As you can see, this process is not difficult, but it may become tedious for many. That’s where a good WordPress plugin can really help speed things along. If this is in fact your preferred method, you can see how to use the markup for all of Google’s supported snippet types by visiting this page of their Google Webmaster Tools.
Rich Snippet Plugin Solutions for WordPress
Even for WordPress users comfortable with using markup in their content, it can become tedious real fast. I have found that when it comes to quickly and easily implementing rich snippets across just about any WordPress site, using a plugin is the most effective way to go. That’s why below I’ve highlighted three free WordPress plugins that should be able to cover all of your rich snippet needs.
All in One Schema.org Rich Snippets
The All In One Schema.org Rich Snippets plugin is the most comprehensive option of this short list, so I’ll spend a little more time (words) on it than the others. As the name would suggest this plugin is designed to make adding snippet types to any page or post with ease.
Here is how it works. Once you have the plugin installed you will notice a new menu appear within your WordPress admin called Rich Snippets. When you click on that menu you will see a screen like the one below.
This page houses all of the types of snippets the plugin makes available. To configure the options for each one, simply click the dropdown option to the right and update the default values to your preferences.
Finally, when creating a new post or page you will notice a new meta box has appeared beneath your post content.
When you click the dropdown option you will see the content types are listed for you to select from. Once selected you can add your post or page specific information to the data fields and you’re done!
Content Types Supported:
- Software Application
Schema Creator by Raven
Schema Creator is another plugin for WordPress that provides users with a wide variety of schema options for displaying rich snippets. The one big difference between this plugin and the one above is that this actually outputs the information in the post as well–not just in search results.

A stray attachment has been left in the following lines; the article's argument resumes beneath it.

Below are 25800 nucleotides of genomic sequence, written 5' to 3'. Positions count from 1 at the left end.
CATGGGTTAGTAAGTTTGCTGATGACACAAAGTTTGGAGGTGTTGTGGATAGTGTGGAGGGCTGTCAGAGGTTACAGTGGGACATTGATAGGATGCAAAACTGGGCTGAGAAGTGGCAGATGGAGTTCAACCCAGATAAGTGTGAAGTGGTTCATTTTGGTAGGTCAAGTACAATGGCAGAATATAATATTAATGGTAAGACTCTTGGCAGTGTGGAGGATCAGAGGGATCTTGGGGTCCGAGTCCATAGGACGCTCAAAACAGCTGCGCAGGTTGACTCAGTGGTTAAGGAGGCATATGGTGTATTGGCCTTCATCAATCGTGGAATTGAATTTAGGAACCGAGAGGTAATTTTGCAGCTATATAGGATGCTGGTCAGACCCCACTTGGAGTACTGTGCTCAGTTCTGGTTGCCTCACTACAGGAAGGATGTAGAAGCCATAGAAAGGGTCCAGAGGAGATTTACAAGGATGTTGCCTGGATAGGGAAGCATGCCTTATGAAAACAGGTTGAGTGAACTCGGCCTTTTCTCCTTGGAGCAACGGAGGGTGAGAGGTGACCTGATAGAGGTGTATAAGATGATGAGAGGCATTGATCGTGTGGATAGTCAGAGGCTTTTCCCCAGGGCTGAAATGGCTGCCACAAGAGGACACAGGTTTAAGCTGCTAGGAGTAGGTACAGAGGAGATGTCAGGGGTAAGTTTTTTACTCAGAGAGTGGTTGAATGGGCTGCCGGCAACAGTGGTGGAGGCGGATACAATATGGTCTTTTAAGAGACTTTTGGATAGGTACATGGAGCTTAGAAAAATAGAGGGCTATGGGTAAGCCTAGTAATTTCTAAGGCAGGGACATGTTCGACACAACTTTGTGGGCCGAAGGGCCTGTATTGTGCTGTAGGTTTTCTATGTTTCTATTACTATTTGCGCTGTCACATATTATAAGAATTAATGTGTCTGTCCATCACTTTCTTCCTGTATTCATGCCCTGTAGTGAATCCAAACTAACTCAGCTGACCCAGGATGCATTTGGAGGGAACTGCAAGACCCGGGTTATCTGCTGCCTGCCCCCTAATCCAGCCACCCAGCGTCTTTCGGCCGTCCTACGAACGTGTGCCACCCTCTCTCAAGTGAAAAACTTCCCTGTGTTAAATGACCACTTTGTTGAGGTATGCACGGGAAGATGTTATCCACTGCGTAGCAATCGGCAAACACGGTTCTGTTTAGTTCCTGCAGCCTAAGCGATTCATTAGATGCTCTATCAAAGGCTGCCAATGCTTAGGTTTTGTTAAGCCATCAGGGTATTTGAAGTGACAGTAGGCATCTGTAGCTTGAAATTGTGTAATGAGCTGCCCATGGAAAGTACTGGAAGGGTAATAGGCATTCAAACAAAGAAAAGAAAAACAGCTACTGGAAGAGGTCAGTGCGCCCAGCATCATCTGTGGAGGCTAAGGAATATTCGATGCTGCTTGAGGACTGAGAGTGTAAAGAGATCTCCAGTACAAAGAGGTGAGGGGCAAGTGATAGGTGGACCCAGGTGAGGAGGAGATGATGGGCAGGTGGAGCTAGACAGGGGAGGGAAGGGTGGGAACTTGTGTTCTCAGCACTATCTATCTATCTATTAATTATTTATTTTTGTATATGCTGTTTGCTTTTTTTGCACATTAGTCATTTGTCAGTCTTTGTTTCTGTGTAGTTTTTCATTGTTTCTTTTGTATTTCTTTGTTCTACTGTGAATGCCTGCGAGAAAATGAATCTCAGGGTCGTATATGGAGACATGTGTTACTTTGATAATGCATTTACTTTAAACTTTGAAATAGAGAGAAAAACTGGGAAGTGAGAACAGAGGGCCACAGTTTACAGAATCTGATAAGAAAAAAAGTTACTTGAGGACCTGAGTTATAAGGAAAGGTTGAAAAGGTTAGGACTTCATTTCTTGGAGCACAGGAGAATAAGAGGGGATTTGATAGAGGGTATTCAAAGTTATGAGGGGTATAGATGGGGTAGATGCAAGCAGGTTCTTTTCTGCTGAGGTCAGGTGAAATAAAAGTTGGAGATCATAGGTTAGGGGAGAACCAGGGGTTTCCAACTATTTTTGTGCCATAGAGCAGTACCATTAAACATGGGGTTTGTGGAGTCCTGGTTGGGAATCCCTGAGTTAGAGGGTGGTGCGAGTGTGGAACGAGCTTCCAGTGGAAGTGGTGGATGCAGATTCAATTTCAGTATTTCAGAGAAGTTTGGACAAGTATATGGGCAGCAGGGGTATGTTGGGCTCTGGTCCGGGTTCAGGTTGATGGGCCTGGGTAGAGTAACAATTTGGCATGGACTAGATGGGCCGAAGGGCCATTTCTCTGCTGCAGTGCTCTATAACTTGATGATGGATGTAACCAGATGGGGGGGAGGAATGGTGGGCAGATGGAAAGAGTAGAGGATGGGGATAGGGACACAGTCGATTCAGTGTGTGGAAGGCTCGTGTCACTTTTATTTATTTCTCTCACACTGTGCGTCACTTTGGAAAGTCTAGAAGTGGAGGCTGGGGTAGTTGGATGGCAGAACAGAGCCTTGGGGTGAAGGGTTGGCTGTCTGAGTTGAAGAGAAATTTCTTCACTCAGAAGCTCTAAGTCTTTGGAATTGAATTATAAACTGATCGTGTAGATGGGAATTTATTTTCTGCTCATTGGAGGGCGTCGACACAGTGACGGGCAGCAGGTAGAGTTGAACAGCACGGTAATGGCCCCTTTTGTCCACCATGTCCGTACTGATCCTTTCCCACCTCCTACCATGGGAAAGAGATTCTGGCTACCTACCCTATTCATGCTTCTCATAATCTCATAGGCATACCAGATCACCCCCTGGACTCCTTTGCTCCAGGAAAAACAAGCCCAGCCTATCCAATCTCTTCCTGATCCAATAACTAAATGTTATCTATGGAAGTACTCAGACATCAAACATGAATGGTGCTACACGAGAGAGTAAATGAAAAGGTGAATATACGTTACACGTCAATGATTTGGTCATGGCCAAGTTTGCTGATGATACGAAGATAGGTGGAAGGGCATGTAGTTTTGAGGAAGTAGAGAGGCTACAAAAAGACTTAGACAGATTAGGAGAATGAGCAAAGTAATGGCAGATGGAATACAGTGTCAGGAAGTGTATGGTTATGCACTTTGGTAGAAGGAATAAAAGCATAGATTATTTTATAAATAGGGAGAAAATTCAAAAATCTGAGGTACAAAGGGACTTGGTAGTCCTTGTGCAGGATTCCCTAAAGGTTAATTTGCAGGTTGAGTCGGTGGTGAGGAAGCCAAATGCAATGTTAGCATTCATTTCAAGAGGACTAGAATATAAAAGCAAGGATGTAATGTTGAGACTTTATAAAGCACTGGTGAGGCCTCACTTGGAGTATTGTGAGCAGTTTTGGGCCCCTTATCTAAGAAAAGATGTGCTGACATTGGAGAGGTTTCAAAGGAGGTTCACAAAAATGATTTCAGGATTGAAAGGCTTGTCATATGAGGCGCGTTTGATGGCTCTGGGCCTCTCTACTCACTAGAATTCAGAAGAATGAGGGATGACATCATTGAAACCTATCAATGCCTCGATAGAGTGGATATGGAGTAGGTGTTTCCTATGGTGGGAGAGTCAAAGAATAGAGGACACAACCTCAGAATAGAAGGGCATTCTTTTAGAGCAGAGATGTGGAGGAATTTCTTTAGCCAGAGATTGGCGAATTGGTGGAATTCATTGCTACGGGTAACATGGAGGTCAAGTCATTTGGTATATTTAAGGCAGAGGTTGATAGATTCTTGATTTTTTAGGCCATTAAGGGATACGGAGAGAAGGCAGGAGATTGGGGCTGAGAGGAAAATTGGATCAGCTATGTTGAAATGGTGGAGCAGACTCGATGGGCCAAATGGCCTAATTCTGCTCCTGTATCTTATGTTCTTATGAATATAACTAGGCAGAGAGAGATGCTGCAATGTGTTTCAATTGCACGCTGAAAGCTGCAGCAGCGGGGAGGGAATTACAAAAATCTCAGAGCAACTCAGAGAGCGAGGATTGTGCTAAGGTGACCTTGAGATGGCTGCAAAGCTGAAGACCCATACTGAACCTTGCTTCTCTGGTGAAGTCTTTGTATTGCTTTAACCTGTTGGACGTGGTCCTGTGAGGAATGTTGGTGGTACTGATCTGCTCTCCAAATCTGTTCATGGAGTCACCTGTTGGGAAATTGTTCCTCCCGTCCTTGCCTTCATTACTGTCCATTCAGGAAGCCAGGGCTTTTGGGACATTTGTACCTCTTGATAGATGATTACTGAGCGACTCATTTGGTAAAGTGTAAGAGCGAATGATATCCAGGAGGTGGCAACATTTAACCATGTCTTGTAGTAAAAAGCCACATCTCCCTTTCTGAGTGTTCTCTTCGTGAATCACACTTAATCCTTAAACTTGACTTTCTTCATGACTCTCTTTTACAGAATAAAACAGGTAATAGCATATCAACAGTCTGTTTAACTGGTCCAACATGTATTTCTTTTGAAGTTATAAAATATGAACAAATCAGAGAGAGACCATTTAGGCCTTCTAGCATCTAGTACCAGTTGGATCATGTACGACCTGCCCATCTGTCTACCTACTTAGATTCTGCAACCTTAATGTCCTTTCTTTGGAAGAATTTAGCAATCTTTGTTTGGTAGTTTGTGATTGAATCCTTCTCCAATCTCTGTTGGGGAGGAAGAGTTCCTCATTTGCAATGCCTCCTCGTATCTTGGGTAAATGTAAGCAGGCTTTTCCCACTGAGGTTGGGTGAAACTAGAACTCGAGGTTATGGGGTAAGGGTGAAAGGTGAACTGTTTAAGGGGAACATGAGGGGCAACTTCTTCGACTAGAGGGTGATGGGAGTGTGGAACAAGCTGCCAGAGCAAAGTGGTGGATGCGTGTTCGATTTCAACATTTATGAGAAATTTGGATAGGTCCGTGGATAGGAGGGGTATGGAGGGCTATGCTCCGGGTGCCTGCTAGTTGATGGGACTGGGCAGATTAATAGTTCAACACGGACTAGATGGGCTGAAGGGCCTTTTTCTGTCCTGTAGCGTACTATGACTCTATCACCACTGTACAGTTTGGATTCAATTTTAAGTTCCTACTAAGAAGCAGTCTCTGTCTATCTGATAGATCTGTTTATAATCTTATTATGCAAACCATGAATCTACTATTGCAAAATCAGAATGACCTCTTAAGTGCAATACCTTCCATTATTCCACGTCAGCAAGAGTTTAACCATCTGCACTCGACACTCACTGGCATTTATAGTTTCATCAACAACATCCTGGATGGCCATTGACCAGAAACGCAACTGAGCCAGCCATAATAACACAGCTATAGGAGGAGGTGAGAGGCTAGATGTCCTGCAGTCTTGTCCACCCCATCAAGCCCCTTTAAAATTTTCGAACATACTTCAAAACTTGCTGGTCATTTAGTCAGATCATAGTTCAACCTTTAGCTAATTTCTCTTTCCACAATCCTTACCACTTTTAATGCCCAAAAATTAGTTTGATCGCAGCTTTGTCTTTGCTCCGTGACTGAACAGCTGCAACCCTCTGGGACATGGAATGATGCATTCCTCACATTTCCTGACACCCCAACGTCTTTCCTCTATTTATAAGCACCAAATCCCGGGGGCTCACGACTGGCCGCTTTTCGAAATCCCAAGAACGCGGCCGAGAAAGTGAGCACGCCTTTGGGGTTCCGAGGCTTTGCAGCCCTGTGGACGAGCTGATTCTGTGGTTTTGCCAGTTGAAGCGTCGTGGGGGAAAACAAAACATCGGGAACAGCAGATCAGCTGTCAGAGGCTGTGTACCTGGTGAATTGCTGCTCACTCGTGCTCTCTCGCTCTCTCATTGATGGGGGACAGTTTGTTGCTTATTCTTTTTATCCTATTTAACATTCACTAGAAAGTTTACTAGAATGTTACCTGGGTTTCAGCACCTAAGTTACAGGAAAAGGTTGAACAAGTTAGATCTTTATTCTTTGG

For some users this will be seen as a big pro, for others a big con. I guess it depends on your personal preferences. For those that want to display the information on your post/page, you can leave it as is (with its default CSS) or you can choose to have the plugin inherit its CSS from your theme. Custom styling is not a built in option but you could write your own CSS for it.
Here is an example of what the default product box looked like on my test site:
Content Types Supported:
Rich Contact Widget
Finally we have our last plugin option. This plugin, the Rich Contact Widget, provides exactly what the name would suggest. A simple widget that takes advantage of the person/entity schema to enrich your search results with information about your or your company. This is a great little widget to assign to your site’s sidebar or footer. When a potential visitors comes across your search result they will see your telephone and email address as clickable links to either call or email. Great for mobile and/or Skype users.
Content Types Supported:
- Person/Entity (Corporations, Charity, etc.)
Rich snippets are a fantastic way to improve your click through rate on search engines. One of the most recognized ways of acquiring these snippets is through reviewing products, but as I showed today, rich snippets are for everyone. So regardless of whether you regularly review content and/or products, you can still find a schema type that is right for you and implement it either manually or by using one of the three plugins highlighted in this post.
Are you using rich snippets on your website? If so, how did you implement them and what has the experience been like? Tell us your story in the comments below!
Article thumbnail via ratch / shutterstock.com